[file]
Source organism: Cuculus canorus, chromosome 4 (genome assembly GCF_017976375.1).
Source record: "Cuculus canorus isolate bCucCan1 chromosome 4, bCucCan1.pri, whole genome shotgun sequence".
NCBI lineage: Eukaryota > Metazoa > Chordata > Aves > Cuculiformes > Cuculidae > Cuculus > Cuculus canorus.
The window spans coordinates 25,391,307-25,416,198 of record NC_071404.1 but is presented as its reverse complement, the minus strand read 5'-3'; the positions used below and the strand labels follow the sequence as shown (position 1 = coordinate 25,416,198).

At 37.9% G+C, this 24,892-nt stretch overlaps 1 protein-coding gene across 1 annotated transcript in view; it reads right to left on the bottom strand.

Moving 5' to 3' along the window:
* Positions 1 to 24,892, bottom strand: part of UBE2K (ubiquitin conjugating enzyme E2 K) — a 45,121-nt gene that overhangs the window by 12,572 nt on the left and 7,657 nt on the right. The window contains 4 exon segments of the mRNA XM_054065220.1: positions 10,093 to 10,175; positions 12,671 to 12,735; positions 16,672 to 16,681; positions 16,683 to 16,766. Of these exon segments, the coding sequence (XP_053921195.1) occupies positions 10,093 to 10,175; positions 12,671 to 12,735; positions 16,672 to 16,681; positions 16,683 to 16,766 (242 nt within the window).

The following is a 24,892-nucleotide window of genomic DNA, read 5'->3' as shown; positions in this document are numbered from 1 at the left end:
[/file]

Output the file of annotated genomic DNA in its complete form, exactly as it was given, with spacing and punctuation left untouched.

Source organism: Cuculus canorus, chromosome 4 (genome assembly GCF_017976375.1).
Source record: "Cuculus canorus isolate bCucCan1 chromosome 4, bCucCan1.pri, whole genome shotgun sequence".
NCBI lineage: Eukaryota > Metazoa > Chordata > Aves > Cuculiformes > Cuculidae > Cuculus > Cuculus canorus.
The window spans coordinates 25,391,307-25,416,198 of record NC_071404.1 but is presented as its reverse complement, the minus strand read 5'-3'; the positions used below and the strand labels follow the sequence as shown (position 1 = coordinate 25,416,198).

At 37.9% G+C, this 24,892-nt stretch overlaps 1 protein-coding gene across 1 annotated transcript in view; it reads right to left on the bottom strand.

Moving 5' to 3' along the window:
* Positions 1 to 24,892, bottom strand: part of UBE2K (ubiquitin conjugating enzyme E2 K) — a 45,121-nt gene that overhangs the window by 12,572 nt on the left and 7,657 nt on the right. The window contains 4 exon segments of the mRNA XM_054065220.1: positions 10,093 to 10,175; positions 12,671 to 12,735; positions 16,672 to 16,681; positions 16,683 to 16,766. Of these exon segments, the coding sequence (XP_053921195.1) occupies positions 10,093 to 10,175; positions 12,671 to 12,735; positions 16,672 to 16,681; positions 16,683 to 16,766 (242 nt within the window).

The following is a 24,892-nucleotide window of genomic DNA, read 5'->3' as shown; positions in this document are numbered from 1 at the left end: